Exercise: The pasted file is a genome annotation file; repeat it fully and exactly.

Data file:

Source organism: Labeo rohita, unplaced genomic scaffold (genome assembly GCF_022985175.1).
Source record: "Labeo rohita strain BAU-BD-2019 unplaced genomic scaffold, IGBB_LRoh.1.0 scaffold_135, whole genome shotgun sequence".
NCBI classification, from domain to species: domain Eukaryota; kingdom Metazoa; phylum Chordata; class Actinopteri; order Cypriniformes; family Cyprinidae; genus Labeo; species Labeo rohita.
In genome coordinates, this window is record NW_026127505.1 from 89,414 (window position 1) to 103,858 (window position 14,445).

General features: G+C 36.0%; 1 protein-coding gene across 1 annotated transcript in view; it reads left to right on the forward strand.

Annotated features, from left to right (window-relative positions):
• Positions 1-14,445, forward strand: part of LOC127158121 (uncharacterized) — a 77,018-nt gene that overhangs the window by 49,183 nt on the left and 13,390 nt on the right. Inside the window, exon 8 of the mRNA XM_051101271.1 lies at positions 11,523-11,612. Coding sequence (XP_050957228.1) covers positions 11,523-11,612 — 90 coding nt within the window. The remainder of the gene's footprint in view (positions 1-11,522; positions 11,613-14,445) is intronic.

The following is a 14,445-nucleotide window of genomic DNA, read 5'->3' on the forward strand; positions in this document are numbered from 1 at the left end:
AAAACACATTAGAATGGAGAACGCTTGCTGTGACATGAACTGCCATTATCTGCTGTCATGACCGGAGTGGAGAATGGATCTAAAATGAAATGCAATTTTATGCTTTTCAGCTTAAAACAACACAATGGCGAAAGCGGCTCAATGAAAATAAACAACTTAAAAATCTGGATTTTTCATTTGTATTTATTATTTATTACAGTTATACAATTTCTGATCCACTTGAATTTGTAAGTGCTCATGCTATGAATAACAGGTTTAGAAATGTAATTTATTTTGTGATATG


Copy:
Source organism: Labeo rohita, unplaced genomic scaffold (genome assembly GCF_022985175.1).
Source record: "Labeo rohita strain BAU-BD-2019 unplaced genomic scaffold, IGBB_LRoh.1.0 scaffold_135, whole genome shotgun sequence".
NCBI classification, from domain to species: domain Eukaryota; kingdom Metazoa; phylum Chordata; class Actinopteri; order Cypriniformes; family Cyprinidae; genus Labeo; species Labeo rohita.
In genome coordinates, this window is record NW_026127505.1 from 89,414 (window position 1) to 103,858 (window position 14,445).

General features: G+C 36.0%; 1 protein-coding gene across 1 annotated transcript in view; it reads left to right on the forward strand.

Annotated features, from left to right (window-relative positions):
• Positions 1-14,445, forward strand: part of LOC127158121 (uncharacterized) — a 77,018-nt gene that overhangs the window by 49,183 nt on the left and 13,390 nt on the right. Inside the window, exon 8 of the mRNA XM_051101271.1 lies at positions 11,523-11,612. Coding sequence (XP_050957228.1) covers positions 11,523-11,612 — 90 coding nt within the window. The remainder of the gene's footprint in view (positions 1-11,522; positions 11,613-14,445) is intronic.

The following is a 14,445-nucleotide window of genomic DNA, read 5'->3' on the forward strand; positions in this document are numbered from 1 at the left end:
AAAACACATTAGAATGGAGAACGCTTGCTGTGACATGAACTGCCATTATCTGCTGTCATGACCGGAGTGGAGAATGGATCTAAAATGAAATGCAATTTTATGCTTTTCAGCTTAAAACAACACAATGGCGAAAGCGGCTCAATGAAAATAAACAACTTAAAAATCTGGATTTTTCATTTGTATTTATTATTTATTACAGTTATACAATTTCTGATCCACTTGAATTTGTAAGTGCTCATGCTATGAATAACAGGTTTAGAAATGTAATTTATTTTGTGATATG